Our general long-term goal is to determine the detailed molecular mechanisms by which the proteins and nucleic acids involved in the central dogma of molecular biology (DNA replication, transcription, and translation) achieve their biological functions. Virtually all aspects of the maintenance and expression of information stored in the genome involve interactions between proteins and nucleic acids. Over the past three decades we have obtained detailed structural insights into the mechanisms by which specific proteins and nucleic acids catalyze and control the fundamental processes of DNA replication, mRNA synthesis, and protein synthesis, as well as DNA recombination.
To establish the structural basis of DNA replication, we have been studying DNA polymerases and associated proteins involved in replication. Following on our earlier structures of Escherichia coli DNA polymerase I Klenow fragment and Thermus aquaticus DNA polymerase and their DNA substrate complexes, we established the crystal structure of a replicative DNA polymerase (from phage RB69) that is homologous to the eukaryotic B-family polymerases. The structures of the RB69 polymerase complexed with duplex DNA substrate, bound both at the editing site and the polymerase site, and of the sliding clamp complexed with a polymerase carboxyl-terminal peptide allowed construction of a replisome core structure. These structures showed that this macromolecular machine, charged with the responsibility of faithfully copying the DNA genome, undergoes large conformational changes throughout its catalytic cycle. These changes are associated with the enzyme's fidelity-enhancing mechanisms and translocation.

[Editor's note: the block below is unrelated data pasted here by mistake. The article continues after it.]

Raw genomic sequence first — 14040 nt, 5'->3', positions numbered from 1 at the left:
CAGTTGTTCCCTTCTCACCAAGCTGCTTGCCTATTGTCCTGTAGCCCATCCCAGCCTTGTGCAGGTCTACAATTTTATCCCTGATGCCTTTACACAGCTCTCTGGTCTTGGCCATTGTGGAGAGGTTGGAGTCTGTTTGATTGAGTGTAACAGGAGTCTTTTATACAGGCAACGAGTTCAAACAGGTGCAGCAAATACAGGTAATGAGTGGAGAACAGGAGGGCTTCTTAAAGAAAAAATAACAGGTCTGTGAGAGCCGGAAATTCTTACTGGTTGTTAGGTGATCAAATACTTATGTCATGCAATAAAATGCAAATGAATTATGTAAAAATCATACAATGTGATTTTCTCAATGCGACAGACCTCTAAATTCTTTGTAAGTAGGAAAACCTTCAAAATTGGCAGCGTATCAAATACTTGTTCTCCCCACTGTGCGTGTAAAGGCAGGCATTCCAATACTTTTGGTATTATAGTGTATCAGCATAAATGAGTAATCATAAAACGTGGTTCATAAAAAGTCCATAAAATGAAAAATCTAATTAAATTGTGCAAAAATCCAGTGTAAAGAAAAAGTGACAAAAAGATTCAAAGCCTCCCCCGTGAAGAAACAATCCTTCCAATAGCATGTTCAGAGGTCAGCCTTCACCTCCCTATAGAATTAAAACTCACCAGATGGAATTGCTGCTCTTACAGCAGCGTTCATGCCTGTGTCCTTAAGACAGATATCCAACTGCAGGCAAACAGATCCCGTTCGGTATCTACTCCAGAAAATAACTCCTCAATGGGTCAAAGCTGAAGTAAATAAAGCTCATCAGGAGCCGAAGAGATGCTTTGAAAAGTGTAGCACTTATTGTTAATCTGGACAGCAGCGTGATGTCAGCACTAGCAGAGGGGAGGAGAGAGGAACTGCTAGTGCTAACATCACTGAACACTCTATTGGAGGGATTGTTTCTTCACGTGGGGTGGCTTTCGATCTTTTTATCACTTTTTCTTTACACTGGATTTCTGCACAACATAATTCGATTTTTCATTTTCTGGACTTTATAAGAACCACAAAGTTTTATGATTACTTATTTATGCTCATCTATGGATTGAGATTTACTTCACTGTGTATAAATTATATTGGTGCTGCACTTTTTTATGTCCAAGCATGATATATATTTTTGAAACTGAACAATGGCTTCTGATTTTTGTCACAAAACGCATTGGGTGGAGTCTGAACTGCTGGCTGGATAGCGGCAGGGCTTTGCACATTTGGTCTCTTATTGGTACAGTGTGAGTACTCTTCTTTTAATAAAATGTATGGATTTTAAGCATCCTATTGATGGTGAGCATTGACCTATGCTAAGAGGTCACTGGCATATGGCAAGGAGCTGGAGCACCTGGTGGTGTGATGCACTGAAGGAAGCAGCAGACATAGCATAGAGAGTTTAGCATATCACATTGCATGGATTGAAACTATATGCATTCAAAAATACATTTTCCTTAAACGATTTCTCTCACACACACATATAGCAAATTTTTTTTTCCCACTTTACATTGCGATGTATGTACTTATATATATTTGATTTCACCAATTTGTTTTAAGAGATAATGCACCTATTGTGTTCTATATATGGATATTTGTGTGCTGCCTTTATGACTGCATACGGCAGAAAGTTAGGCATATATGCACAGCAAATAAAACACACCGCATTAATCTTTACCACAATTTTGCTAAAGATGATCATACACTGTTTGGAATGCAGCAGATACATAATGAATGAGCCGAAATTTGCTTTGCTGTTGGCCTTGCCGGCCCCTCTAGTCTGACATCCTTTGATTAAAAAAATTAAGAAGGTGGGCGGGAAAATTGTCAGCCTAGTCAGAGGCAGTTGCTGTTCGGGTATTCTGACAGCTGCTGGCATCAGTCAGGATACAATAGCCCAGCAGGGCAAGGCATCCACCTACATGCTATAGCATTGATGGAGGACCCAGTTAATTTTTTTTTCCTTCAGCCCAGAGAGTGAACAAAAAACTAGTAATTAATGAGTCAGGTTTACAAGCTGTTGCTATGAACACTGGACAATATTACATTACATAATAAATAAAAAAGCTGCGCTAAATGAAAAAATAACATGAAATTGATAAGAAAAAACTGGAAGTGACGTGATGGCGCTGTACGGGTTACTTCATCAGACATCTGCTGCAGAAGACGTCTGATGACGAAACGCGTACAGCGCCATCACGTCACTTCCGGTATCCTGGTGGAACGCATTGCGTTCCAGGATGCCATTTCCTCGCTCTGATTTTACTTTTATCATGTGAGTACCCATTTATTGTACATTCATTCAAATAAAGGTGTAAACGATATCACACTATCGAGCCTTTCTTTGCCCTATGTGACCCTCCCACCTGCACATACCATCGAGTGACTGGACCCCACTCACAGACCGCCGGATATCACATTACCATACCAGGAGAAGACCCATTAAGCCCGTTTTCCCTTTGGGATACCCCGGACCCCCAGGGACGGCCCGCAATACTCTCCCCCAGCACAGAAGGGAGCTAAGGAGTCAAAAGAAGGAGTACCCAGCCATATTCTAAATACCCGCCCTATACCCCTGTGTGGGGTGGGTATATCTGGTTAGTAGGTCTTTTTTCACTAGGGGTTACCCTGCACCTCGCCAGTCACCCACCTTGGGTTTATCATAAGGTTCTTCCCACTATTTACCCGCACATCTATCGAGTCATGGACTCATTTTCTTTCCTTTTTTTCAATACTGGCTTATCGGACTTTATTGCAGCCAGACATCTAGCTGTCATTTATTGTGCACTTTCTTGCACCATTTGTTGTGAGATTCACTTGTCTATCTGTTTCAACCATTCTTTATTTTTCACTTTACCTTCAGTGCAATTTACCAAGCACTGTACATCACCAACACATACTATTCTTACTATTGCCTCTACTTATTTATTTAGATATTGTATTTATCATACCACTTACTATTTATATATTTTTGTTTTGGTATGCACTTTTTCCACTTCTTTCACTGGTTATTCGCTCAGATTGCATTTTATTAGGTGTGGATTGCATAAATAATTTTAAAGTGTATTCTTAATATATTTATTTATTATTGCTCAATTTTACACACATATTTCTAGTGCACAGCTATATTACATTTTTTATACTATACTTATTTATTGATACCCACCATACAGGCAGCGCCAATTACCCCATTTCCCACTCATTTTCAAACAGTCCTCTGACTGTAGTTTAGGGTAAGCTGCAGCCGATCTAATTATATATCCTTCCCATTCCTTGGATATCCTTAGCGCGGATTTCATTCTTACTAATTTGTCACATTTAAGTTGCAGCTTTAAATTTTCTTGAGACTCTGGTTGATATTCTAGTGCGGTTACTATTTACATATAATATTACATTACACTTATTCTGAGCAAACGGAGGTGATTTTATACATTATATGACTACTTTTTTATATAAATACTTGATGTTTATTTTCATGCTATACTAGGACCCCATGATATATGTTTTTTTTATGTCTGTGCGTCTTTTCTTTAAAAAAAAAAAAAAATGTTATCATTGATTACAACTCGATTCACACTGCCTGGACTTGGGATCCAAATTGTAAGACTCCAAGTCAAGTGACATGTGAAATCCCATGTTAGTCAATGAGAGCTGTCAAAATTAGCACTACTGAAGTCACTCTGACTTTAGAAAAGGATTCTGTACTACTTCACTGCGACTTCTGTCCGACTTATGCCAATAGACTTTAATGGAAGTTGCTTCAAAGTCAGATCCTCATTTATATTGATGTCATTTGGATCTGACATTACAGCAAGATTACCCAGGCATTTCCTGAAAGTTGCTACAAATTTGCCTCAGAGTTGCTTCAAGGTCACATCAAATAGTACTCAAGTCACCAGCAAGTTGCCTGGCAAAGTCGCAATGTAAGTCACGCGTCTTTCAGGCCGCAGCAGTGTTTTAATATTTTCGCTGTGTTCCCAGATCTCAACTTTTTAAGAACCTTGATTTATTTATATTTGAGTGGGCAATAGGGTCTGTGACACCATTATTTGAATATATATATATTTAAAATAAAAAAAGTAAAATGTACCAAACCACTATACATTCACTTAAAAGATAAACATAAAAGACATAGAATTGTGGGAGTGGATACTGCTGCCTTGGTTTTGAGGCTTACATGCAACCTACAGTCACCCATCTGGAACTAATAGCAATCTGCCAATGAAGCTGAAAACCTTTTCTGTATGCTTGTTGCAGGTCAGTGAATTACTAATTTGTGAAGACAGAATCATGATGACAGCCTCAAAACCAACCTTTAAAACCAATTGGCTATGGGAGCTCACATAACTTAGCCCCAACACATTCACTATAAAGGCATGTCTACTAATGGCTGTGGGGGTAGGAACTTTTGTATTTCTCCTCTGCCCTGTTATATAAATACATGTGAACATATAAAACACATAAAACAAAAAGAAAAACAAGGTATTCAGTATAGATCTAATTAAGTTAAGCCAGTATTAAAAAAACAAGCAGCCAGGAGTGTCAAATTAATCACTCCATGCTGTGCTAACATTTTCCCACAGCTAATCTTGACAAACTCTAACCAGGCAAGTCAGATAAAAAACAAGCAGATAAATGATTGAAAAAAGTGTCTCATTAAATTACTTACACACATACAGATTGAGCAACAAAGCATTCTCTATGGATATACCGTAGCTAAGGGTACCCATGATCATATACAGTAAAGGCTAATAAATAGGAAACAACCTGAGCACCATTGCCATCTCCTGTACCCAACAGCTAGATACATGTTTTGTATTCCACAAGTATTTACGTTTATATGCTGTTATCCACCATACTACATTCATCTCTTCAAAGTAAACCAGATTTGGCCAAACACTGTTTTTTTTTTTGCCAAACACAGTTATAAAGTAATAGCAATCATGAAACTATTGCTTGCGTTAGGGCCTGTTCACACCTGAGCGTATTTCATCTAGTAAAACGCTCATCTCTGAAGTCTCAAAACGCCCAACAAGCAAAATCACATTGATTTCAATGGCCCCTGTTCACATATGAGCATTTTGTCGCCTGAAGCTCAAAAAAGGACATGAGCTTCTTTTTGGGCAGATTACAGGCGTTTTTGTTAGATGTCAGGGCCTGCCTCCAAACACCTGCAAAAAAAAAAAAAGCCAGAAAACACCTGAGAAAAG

We have also determined the structures of another B-family DNA polymerase, φ29 DNA polymerase, which initiates replication by attaching the first nucleotide of the phage genome to a serine side chain of protein primer called terminal protein, as well as its binary and ternary substrate complexes. The basis of DNA strand displacement activity exhibited by this enzyme is explained by the template strand passing through a tunnel that is too small to accommodate the nontemplate strand that is displaced. The extreme processivity of this polymerase is explained by its topological encirclement of the substrate and product DNA at the active site. The structure of the φ29 DNA polymerase bound to terminal protein provides the first structural insights into the mechanism of protein-primed DNA replication, suggesting that a four-helix domain containing the priming serine must back out of the duplex DNA product-binding site as DNA synthesis proceeds.
Toward our goal of understanding eubacterial replication, we determined the structure of the T. aquaticus DNA polymerase III, which we discovered exhibits no similarity to that of the archaeal or eukaryotic replicating polymerases, but rather possesses a catalytic domain that is homologous to that of repair DNA polymerase β. Furthermore, our structure of a ternary complex of Pol III with substrates shows that the DNA and nucleoside triphosphate (NTP) substrates bind identically in these two polymerases. The possibility that the last common ancestor had a ribozyme-replicating polymerase is thus raised. Our structures of the hexomeric DnaB helicase and its complex with the helicase-binding domain of primase are beginning to illuminate the structural bases of primosome function.
Transposable elements encode recombination proteins that catalyze recombination of DNA at specific sequences. Our structure of a γδ resolvase synaptic tetramer bound to two DNA duplexes captured in an intermediate state of the recombination process shows a cleaved DNA substrate covalently linked to the protein, with the ends to be recombined separated by 50 Å. The very flat interface between the protein dimers linked to the DNAs to be recombined suggests that recombination is achieved by an unprecedented 180° rotation of one dimer relative to the other. Our recent structure of a synaptic tetramer of the homologous Gin recombinase exhibits a state in which one dimer is in a rotated position relative to the other dimer when compared with their orientation in γδ resolvase, consistent with the rotation hypothesis.